‘Leuk’ is a Dutch word that has no proper equivalent in English. The most direct translation would be ‘fun,’ but without any adjectives, ‘fun’ still sound enjoyable and worth the effort, while ‘leuk’ (pronounced approximately like ‘löwk’) has the flavorless, bland feel of ‘okay,’ as in “This mermaid fin soup is okay.” Of course, a lot depends on inflection, but it should speak volumes that it’s among the most-used words for sarcasm. Generally, if it’s sort of vaguely enjoyable and doesn’t really have any significant negatives, but it has all the personality and excitement of unsweetened custard, ‘leuk’ is your friend. And if by now you have not picked up on which direction this review of Spectral Ascent by girl power trio Kabbalah is headed, you require a course in interpretative reading (not to be confused with interpretative dancing.)
The formula for Spectral Ascent is quite simple. The music is rooted in classic, 70s style hard rock with a Coven–inspired occult atmosphere, draped over the bones of Black Sabbath and Blue Öyster Cult. If that makes you think: “Well golly gee, this here description sure do sound like Ghost,” I would tell you two things: learn some grammar, and you’re almost right. Although the overall sound is close, and the vocals specifically have just enough of a sardonic edge to be sisters of Papa Emeritus, it’s kept much smaller, foregoing the grand ritualistic strokes in favor of stoner- and psychedelic-inspired buzzing and rocking out. Small touches of other contemporaries can be traced as well, such as the bouncing Clutch riff on “The Darkness of Time,” the Palm Beach vibes on “Phantasmal Planetoid” and the Gygax-like rocker “Dark Revival.” The subtle occultism in particular works rather well and ensures the album isn’t just another 70s revival band. Jorn knows we have plenty of those already1.
But while Spectral Ascent does a lot of things right, it does few of them spectacularly. The vocals specifically are rather lackluster. The variation in pitch and volume seems dampened throughout the album, and the shortage of dynamics creates an uninspired sensation that inhibits the spirit of the album. The songwriting is solid enough and it’s structurally sound, packing catchy lead lines in a straightforward skeleton, but I miss a sense of passion. The riffs don’t feel urgent but they’re not laid-back, they have some distortion but no real grit, they’re never near dreamy but don’t carry much punch. The drums are pretty basic and not too exciting, although they pack a good punch. The bass has a stronger presence, carrying plenty of heft and defining the sound.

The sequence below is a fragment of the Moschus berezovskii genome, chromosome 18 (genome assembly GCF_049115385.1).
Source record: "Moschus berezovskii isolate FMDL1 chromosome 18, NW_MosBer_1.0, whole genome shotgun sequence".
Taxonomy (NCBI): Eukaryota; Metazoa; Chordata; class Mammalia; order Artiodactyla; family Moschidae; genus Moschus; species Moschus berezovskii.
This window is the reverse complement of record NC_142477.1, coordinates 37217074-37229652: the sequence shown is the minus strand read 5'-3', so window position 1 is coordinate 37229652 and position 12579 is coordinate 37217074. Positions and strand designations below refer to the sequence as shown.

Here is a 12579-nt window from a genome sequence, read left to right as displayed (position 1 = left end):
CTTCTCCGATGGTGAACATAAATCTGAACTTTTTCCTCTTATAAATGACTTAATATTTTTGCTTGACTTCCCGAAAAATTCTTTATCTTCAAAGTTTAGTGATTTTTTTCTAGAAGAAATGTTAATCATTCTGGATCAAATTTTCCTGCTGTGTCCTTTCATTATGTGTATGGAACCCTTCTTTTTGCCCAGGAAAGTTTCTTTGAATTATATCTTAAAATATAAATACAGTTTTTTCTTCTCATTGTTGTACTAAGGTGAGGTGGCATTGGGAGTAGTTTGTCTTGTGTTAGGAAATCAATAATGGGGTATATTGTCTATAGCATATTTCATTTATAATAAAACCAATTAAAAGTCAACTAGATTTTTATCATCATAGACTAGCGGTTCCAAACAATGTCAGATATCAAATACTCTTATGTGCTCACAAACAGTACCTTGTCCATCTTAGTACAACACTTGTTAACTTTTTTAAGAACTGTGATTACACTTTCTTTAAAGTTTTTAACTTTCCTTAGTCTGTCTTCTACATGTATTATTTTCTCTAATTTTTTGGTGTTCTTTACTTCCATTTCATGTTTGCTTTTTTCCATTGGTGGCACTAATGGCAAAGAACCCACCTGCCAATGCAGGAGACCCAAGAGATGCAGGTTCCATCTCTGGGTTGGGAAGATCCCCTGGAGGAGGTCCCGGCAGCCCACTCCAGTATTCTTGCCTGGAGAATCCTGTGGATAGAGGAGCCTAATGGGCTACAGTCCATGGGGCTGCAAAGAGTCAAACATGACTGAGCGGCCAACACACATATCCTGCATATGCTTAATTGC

Spectral Ascent is a difficult album to write about. More praise feels like it’s overrating the music, because that lack of spirit and inability to stir my loins with fiery enthusiasm don’t feel like it should receive too much praise. On the other hand, every demerit I note down feels unfair, because the music is solidly constructed and executed, and the talent is indubitable. The production reflects this somewhat, but tips more towards the positive. The aforementioned bass is a definite plus. It’s big, chunky and alluring in the best way, and the overall clarity among the instruments is equally sound. I would still have preferred a bit more bite to the sound, which lingers on the tame side, but the production carries less of this demerit than the instrumental execution.
The only conclusion I can make is that Kabbalah is a band you need to try for yourself. The solid structure, professional execution and occult flair may surpass the uninspired vocals for you and win you over. The lack of passion in the execution may turn you off entirely. Or, like me, you may find yourself somewhere in-between, and for this reason Spectral Ascent is the hardest ‘mixed’ I’ve given so far. It is not bad by any means. But it doesn’t stretch beyond ‘leuk.’